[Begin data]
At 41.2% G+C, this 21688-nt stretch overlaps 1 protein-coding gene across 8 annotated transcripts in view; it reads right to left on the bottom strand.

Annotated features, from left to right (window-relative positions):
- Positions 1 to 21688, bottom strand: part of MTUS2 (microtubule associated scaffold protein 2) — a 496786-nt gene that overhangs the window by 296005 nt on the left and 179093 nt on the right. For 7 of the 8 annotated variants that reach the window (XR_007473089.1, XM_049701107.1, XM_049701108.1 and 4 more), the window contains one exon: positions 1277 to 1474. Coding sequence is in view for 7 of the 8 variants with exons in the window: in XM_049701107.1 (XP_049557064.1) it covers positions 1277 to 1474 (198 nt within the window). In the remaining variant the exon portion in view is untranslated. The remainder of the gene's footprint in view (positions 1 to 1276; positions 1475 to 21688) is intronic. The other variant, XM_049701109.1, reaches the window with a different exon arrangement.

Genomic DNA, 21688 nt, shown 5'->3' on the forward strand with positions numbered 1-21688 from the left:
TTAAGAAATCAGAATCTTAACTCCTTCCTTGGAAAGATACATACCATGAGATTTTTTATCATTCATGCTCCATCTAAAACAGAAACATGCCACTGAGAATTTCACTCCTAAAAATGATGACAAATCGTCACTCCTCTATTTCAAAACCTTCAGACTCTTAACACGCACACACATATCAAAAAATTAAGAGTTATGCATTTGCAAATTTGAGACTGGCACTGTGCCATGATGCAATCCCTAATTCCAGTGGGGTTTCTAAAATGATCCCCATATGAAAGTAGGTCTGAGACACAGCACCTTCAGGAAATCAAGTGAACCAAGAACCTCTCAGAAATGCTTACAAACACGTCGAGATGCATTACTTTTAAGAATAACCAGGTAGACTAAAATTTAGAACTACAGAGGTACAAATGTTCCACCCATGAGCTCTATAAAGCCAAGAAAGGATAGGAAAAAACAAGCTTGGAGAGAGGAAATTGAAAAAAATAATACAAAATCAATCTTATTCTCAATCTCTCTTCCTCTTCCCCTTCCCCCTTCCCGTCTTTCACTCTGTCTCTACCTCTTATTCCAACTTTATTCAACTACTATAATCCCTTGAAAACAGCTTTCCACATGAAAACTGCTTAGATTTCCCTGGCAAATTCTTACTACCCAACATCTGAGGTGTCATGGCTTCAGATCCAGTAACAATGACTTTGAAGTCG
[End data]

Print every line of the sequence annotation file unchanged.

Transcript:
At 41.2% G+C, this 21688-nt stretch overlaps 1 protein-coding gene across 8 annotated transcripts in view; it reads right to left on the bottom strand.

Annotated features, from left to right (window-relative positions):
- Positions 1 to 21688, bottom strand: part of MTUS2 (microtubule associated scaffold protein 2) — a 496786-nt gene that overhangs the window by 296005 nt on the left and 179093 nt on the right. For 7 of the 8 annotated variants that reach the window (XR_007473089.1, XM_049701107.1, XM_049701108.1 and 4 more), the window contains one exon: positions 1277 to 1474. Coding sequence is in view for 7 of the 8 variants with exons in the window: in XM_049701107.1 (XP_049557064.1) it covers positions 1277 to 1474 (198 nt within the window). In the remaining variant the exon portion in view is untranslated. The remainder of the gene's footprint in view (positions 1 to 1276; positions 1475 to 21688) is intronic. The other variant, XM_049701109.1, reaches the window with a different exon arrangement.

Genomic DNA, 21688 nt, shown 5'->3' on the forward strand with positions numbered 1-21688 from the left:
TTAAGAAATCAGAATCTTAACTCCTTCCTTGGAAAGATACATACCATGAGATTTTTTATCATTCATGCTCCATCTAAAACAGAAACATGCCACTGAGAATTTCACTCCTAAAAATGATGACAAATCGTCACTCCTCTATTTCAAAACCTTCAGACTCTTAACACGCACACACATATCAAAAAATTAAGAGTTATGCATTTGCAAATTTGAGACTGGCACTGTGCCATGATGCAATCCCTAATTCCAGTGGGGTTTCTAAAATGATCCCCATATGAAAGTAGGTCTGAGACACAGCACCTTCAGGAAATCAAGTGAACCAAGAACCTCTCAGAAATGCTTACAAACACGTCGAGATGCATTACTTTTAAGAATAACCAGGTAGACTAAAATTTAGAACTACAGAGGTACAAATGTTCCACCCATGAGCTCTATAAAGCCAAGAAAGGATAGGAAAAAACAAGCTTGGAGAGAGGAAATTGAAAAAAATAATACAAAATCAATCTTATTCTCAATCTCTCTTCCTCTTCCCCTTCCCCCTTCCCGTCTTTCACTCTGTCTCTACCTCTTATTCCAACTTTATTCAACTACTATAATCCCTTGAAAACAGCTTTCCACATGAAAACTGCTTAGATTTCCCTGGCAAATTCTTACTACCCAACATCTGAGGTGTCATGGCTTCAGATCCAGTAACAATGACTTTGAAGTCG